Buckley, J. "Multimedia Instruction: One Solution to the Development of Diverse Learning Environments." In Theories of Learning. Selected Papers from the 4th Annual Conference of the Institute for the Study of Postsecondary Pedagogy, edited by R. Kelder, pp. 69-76. New Paltz: State University of New York, 1994. (ED 394 408)

Discusses the implications of Hanson, Silver, and Strong’s typology of learning styles (sensing feelers, intuitive feelers, sensing thinkers, intuitive thinkers) for the development of multimedia.

Cahoon, B. "Teaching and Learning Internet Skills." New Directions for Adult and Continuing Education no. 78 (Summer 1998): 5-13.

Presents a cognitive view of how adults learn to use the Internet and describes a practice-oriented approach to teaching basic Internet skills.

Choo, C.W.; Detlor, B.; and Turnbull, D. "A Behavioral Model of Information Seeking on the Web." Paper prepared for the annual meeting of the American Society for Information Science, Pittsburgh, PA, October 1998.

A study of how managers and information technology specialists use the Web to find work-related information was used to develop a behavioral model that relates motivations (strategies and modes of searching) and moves (tactics used to find information).

Chou, C., and Lin, H. "Navigation Maps in a Computer-Networked Hypertext Learning System." Paper presented at the Annual Meeting of the Association for Educational Communications and Technology, Albuquerque, NM, February 12-16, 1997. (ED 403 882)

Two of four types of navigational maps used in a hypertext system had significant effects on the number of search steps used, search efficiency, and development of cognitive maps. Cognitive style (field dependence/independence) had a significant effect on the development of cognitive maps but not on search performance.

Cline, J.A. "Cognitive Style in System Design." Master’s thesis, Kent State University, 1991. (ED 343 586)

Examines how people interact with information retrieval systems in order to develop a model of a system that accommodates diverse user styles.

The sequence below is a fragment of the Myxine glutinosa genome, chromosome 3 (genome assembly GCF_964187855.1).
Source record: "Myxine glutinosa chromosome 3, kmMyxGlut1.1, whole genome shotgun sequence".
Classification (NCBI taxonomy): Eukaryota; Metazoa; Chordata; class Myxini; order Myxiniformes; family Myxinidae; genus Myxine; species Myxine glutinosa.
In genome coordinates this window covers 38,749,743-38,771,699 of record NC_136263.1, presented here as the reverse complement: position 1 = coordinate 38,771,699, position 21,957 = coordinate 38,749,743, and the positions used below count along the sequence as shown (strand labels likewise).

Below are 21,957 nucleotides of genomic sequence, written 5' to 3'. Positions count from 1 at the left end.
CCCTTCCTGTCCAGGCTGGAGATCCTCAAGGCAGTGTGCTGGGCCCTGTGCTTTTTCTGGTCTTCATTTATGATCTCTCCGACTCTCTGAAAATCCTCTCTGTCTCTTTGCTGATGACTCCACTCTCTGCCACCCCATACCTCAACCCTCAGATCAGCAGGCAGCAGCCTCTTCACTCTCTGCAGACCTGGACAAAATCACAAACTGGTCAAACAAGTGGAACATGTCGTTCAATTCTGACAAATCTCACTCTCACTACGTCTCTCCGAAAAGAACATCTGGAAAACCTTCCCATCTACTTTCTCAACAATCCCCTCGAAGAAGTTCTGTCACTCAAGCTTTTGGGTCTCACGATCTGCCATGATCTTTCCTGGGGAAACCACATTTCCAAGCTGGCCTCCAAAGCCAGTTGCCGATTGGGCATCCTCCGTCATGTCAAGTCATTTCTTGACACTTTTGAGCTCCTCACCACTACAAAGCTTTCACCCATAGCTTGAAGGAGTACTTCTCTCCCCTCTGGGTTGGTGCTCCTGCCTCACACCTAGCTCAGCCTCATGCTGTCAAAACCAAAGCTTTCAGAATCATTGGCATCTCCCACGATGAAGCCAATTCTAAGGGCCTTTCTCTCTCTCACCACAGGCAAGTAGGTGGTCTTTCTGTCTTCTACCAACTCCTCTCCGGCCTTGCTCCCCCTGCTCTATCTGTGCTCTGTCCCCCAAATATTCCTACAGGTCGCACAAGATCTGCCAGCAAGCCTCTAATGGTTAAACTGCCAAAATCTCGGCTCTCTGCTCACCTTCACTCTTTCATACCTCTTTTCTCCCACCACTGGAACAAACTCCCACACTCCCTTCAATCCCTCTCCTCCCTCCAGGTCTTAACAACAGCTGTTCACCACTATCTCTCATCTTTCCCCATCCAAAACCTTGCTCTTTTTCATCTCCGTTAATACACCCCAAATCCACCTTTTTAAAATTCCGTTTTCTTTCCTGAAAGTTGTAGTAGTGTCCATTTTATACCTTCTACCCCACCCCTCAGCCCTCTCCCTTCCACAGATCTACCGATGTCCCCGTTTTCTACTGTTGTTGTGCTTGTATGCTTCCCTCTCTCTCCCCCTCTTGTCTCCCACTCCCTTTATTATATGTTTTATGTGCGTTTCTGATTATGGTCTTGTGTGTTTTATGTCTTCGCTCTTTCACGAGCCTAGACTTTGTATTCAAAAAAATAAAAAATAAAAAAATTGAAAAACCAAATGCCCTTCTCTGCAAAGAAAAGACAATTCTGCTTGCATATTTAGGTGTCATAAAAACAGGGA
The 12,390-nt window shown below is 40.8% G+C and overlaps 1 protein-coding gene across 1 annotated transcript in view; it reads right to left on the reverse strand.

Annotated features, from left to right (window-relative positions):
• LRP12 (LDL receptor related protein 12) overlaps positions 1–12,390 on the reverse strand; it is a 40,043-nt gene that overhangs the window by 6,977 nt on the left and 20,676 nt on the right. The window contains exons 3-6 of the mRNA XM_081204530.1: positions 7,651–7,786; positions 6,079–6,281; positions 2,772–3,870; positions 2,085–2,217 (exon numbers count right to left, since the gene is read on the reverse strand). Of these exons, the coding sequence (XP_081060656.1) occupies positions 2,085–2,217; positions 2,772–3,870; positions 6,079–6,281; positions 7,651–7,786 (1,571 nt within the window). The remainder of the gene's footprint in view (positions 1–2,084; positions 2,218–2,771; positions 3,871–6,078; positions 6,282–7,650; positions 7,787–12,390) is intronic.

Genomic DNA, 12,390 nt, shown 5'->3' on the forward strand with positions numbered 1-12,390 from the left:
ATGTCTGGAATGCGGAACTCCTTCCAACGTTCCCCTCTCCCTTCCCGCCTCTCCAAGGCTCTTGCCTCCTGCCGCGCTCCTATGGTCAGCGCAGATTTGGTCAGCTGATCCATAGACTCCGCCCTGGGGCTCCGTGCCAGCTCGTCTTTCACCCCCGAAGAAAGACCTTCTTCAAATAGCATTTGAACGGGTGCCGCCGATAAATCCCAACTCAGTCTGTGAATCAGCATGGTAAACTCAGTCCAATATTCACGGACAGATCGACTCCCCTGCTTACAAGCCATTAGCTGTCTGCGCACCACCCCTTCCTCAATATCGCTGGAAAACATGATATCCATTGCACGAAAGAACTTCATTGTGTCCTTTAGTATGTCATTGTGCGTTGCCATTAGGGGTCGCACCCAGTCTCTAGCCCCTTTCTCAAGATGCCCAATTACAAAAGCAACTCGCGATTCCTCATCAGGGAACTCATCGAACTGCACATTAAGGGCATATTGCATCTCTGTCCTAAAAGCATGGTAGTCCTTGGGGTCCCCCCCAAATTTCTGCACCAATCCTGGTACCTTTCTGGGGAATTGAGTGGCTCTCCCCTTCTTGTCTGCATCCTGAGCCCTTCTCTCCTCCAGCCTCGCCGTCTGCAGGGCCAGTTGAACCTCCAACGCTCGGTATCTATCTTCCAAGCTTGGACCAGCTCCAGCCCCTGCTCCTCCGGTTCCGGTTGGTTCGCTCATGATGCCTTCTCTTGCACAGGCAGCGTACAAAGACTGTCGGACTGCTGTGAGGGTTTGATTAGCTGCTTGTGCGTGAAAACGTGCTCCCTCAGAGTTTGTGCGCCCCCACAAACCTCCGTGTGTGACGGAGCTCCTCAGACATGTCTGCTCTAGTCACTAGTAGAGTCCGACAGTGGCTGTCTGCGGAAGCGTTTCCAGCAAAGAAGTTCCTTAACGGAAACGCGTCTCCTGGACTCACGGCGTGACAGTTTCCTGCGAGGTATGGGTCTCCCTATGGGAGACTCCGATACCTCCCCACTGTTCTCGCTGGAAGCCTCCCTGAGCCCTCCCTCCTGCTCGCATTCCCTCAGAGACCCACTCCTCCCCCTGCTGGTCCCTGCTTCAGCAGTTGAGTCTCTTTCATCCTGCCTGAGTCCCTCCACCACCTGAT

Eklund, J. "Cognitive Models for Structuring Hypermedia and Implications for Learning from the World Wide Web." Paper presented at AusWeb 95, First Australian World Wide Web Conference, Ballina, New South Wales, July 1995. <>

Discusses cognitive models that define learning as the accumulation and organization of knowledge structures. Compares these models to the structure of hypermedia systems and addresses ways to maximize learning in hypermedia environments.

Gozzi, R., Jr. "Entertainment as/in Education." Paper presented at the 81st annual meeting of the Speech Communication Association, San Antonio, TX, November 1995. (ED 391 205)

Suggests that the new cognitive style fostered by electronic media could be called "empathy at a distance." Identifies differences between those trained in the ways and skills of print media and those more attuned to the style of electronic media.

Grabowski, B.L., and Curtis, R. "Information, Instruction and Learning." Performance Improvement Quarterly 4, no. 3 (1991): 2-12.

Discusses navigational, cognitive, and motivational issues related to learning with hypermedia-based information systems.

Hillinger, M.L. "Using Hypermedia to Support Understanding of Expository Text." In Recreating the Revolution. Proceedings of the 15th Annual National Educational Computing Conference, edited by D. Ingham. Eugene, OR: International Society for Technology in Education, 1994. (ED 396 668)

Illustrates the ways Responsive Text can enhance hypermedia to compensate for specific problems users have with decoding, comprehension monitoring, and other aspects of text.

Hsu, T.E.; Frederick, F.J.; and Chung, M.L. "Effects of Learner Cognitive Styles and Metacognitive Tools on Information Acquisition Paths and Learning in Hyperspace Environments." In Proceedings of the 16th National Convention of the Association for Educational Communications and Technology, edited by M.R. Simonson et al. Washington, DC: AECT, 1994. (ED 373 721)

Investigated the effects of the presence or absence of metacognitive tools on field-independent and field-dependent users of a hypermedia system.

James, W.B., and Gardner, D.L. "Learning Styles: Implications for Distance Education." New Directions for Adult and Continuing Education no. 67 (Fall 1995): 19-31.

Reviews types of learning styles and suggests ways to enhance distance education instructional design for different learning styes.